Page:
HOODED FANG - 'Venus On Edge'
If you're not familiar with Hooded Fang, 'Venus On Edge' is the Toronto quartet's fourth full-length release. And album after album, the band introduces new elements to their essential sound, so any attempt at gentrification of Hooded Fang's sound/style would be both difficult and ridiculous.
The melodies from Lane Halley's guitar provides an endless supply of lines and riffs that can range from diminished to unhinged, with subtle, but bizarre, accents that give some of the music along the way a cool, bent, Barnes & Barnes kinda slant with some tension-building ambiance. But 'Venus On Edge' is rich with curious atmosphere, so ambience is abundant. April Aliermo and D. Alex Meeks--bass and drums, respectively--build and handle a varied slew of animated rhythms that are always on the move. They keep the music constantly active but far away from busy for the sake of being busy. They can do the spastic an frenetic as effortlessly as they do the straight-forward, the rhythms carry the songs with absolute strength and deceptive ease. Daniel Lee seems uninterested in pander to any kind of 'low-hanging fruit', relying on the riffs, melodies, or progressions to dictate his vocal deliveries, vocal patterns, and their unique trajectories.
'Venus On Edge' is loaded with rock energy. "Shallow" has a great sense of punk urgency, and "Impressions" has subtle swagger planted within, going back and forth between a bounce and a strut. Tracks like "Dead Battery" and "Plastic Love" are colored with shades found in the so-called darkwave and post-punk fringes. But the wonderfully cacophonous nature of 'Venus On Edge' can't be any more exemplified than it is in "A Final Hello"; a song that surpasses volatility and goes straight into a damn near glorious eruption of built tension in a caustic disjointed frenzy of controlled chaos. Everything about the execution and delivery--musically and vocally--all sounds surprisingly effortless, despite the complex nature of Hooded Fang's comprehensive musical chemistry, that manifests in ways that can sometimes prove to be downright astounding and wonderfully uncomfortable; a halmark of any worthwhile exercises in the abstract.
Both 'Venus On Edge' and Hooded Fang's always-evolving sound has a truly appealing way of testing and smashing sonic and aesthetic barriers, but it's not attributable to any one element or discernible source, rather it sounds fundamental and natural, comprehensively. There's no apparent contrivance or superficial pretenses to be found on 'Venus On Edge'. Just a shitload of barbed, angular melodies and tones supported by erratic low end and grand mal fits of fragmented percussive divergence. And like any great album worth its salt, it gets cooler with every spin.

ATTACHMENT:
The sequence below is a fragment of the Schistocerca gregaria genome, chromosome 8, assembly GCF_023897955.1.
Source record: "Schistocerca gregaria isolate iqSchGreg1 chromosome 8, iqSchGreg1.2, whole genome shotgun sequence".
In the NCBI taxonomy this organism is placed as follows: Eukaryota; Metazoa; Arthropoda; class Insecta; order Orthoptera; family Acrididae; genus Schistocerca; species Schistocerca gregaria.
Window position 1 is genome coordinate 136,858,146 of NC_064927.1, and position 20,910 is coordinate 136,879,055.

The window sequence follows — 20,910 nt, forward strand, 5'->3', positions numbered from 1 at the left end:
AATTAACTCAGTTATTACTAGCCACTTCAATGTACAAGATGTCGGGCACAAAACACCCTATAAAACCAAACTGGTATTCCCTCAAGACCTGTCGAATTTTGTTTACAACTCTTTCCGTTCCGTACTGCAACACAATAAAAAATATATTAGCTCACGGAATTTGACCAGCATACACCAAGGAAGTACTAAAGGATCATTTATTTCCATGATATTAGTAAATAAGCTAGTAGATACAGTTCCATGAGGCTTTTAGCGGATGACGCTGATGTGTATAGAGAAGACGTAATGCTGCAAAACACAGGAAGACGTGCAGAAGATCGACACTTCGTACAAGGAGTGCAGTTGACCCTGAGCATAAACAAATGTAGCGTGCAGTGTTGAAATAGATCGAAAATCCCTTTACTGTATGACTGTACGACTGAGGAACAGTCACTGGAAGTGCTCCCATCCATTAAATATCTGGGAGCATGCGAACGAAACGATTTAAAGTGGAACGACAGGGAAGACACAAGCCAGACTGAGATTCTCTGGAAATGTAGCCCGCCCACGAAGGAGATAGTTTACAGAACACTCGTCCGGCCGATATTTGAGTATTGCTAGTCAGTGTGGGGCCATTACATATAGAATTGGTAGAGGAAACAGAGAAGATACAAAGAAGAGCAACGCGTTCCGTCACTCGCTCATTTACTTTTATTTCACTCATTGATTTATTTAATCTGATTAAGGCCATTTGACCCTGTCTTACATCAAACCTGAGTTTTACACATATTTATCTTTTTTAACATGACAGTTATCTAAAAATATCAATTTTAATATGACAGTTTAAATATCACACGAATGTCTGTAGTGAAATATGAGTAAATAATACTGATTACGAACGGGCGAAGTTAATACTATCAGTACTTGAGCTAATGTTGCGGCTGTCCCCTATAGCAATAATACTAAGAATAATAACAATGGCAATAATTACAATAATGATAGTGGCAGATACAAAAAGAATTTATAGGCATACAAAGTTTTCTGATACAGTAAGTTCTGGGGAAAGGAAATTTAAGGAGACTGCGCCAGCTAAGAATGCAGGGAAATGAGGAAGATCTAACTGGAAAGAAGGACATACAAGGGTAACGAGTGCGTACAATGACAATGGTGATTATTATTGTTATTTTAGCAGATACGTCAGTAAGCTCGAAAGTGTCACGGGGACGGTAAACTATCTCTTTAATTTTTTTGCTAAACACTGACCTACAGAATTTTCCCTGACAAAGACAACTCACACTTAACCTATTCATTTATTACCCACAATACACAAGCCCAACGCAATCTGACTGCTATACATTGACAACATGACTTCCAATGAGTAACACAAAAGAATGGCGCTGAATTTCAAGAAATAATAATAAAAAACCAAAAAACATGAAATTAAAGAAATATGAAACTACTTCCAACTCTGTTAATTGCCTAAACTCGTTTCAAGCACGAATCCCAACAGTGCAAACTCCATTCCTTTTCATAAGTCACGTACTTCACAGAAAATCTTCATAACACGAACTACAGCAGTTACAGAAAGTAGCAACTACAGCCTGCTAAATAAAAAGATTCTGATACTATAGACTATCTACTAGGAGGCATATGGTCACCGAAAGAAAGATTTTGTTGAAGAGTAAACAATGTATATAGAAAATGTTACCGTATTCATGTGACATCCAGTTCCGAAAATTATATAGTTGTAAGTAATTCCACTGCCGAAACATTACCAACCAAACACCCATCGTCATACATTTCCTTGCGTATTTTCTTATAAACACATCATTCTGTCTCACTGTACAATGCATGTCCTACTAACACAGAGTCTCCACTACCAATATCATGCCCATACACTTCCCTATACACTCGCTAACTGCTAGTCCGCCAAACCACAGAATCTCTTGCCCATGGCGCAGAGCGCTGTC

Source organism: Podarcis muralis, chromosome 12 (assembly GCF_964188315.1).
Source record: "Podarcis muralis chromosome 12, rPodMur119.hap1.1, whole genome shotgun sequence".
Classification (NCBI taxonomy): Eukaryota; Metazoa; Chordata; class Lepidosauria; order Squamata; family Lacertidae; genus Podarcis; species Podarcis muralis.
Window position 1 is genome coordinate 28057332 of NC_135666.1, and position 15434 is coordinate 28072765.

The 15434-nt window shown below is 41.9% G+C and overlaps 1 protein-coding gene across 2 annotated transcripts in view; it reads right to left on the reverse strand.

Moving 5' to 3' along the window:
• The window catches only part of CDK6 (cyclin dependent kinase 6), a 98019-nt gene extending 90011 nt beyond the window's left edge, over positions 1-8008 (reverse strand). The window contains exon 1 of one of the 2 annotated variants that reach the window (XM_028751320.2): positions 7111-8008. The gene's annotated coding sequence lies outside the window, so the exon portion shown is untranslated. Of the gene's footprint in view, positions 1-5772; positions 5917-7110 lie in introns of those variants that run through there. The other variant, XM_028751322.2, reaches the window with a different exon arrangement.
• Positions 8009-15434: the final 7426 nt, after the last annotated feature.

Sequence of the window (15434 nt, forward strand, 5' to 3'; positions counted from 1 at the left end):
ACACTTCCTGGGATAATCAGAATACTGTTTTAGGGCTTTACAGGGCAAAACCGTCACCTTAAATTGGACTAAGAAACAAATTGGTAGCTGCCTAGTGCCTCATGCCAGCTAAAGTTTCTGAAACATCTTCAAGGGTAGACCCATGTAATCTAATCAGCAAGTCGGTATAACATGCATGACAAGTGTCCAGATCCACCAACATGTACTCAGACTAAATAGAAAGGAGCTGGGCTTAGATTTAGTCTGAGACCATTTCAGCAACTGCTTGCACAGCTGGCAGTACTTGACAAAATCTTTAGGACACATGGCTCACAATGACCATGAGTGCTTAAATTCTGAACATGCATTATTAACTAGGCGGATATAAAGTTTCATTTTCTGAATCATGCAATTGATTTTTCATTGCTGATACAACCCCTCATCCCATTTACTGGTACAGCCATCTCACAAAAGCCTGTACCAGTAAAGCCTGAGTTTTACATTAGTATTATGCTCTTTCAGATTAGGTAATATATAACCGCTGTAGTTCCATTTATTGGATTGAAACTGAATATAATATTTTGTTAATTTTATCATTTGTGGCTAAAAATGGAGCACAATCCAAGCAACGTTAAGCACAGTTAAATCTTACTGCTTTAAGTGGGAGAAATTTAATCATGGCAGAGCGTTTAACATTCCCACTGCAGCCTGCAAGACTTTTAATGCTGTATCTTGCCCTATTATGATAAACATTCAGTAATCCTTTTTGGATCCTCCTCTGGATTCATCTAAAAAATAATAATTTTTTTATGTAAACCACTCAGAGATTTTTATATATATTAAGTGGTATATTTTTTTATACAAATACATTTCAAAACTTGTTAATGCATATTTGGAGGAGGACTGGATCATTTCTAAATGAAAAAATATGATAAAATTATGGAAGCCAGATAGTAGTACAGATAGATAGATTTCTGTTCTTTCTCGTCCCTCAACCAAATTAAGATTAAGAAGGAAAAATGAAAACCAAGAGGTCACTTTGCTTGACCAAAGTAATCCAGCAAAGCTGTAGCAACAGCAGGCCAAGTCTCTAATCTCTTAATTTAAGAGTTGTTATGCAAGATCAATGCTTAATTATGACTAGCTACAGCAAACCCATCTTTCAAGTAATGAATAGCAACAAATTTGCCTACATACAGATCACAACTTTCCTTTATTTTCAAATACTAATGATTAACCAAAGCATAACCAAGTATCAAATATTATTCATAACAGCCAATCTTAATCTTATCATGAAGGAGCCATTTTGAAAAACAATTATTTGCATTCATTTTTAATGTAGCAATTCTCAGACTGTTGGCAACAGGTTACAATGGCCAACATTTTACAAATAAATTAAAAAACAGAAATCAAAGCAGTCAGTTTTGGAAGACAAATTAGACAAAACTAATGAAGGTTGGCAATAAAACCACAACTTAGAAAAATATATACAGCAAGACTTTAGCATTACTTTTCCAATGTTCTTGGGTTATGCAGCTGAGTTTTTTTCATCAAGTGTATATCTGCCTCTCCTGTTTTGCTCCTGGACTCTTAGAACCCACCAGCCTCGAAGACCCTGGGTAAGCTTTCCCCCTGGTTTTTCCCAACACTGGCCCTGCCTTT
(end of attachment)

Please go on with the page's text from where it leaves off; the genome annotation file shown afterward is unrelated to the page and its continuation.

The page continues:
JOHN DOE -
Cool Rock Records/Thirty Tigers
Here we are, in 2016 and the same John Doe that helped shape so much of the music we love is still standing and thriving. His new full-length LP, 'The Westerner', is his first all-new studio release since 2011's 'Keeper'. This is an album John dedicates to his late friend, Michael Blake, who was an advocate for Native American rights and author, whose body of work includes Dances With Wolves. Whatever occurred in that half a decade--personally or professionally--certainly seems to have been creatively and artistically beneficial, whatever it or they might have been.
It's said that the Arizona desert can be a really spiritual place. John Doe spent some time there, reportedly hanging out with a few other visionary artists from time to time. Those surroundings are what's said to have influenced and inspired most of the creativity he poured out, and put back into 'The Westerner'.
It would almost feel insulting to try putting this material into a little square genre box. There are so many different layers and to even attempt to say this is a soul record, or a blues record, or a psych record would be futile because as soon as you prove one to be the case, two more open paths appear. 'The Westerner' absolutely has its own individual spirit. And it has as much soul in its words as it does in its music. John's well-written lyrics about plight, reflection, realizations and awareness of shortcomings make this particular collection of songs come alive in both a romantic way, as well as in a surprisingly real way. There's a presence of an understanding of disposition and the human condition that's conveyed, making 'The Westerner' easily relatable. Whether it's a cut like "The Other Shoe," which is a more generalized take on the inevitable, or a specific and candid perspective like that addressed in "Sweet Reward," it's that cognizance that really gives 'The Westerner' its human feeling. But it's not all heavy emotion. The album's opener, "Get On Board'" is a cool chunk o' bluesy rock & roll and "Go Baby Go" is full of the spirit of rock & roll, and he's got some help there from fellow trailblazer, Debbie Harry.
References to country, folk, or 'Americana' conjure specific ideas. The only reason that this could even have any relevance is because when an artist has, at one time, gone in such a direction, it becomes so easy to simply assign anything difficult to compartmentalize that the artist might do in the future as such, without giving it much real thought. And isn't that something that art should do? Make us think?
It's hard to believe sometimes that despite the influential work John Doe has done with his cohorts in X, his solo career has been more prolific. But that's only because the time with X seems to be much more sensationalized. 'The Westerner' upholds his consistent tradition of turning in solid genre-defying sonic artistry. Prior to this, John Doe released a compilation album of selected works he called 'The Best of John Doe, So Far'. 'The Westerner' is an absolute indication that he's working to keep his word on that.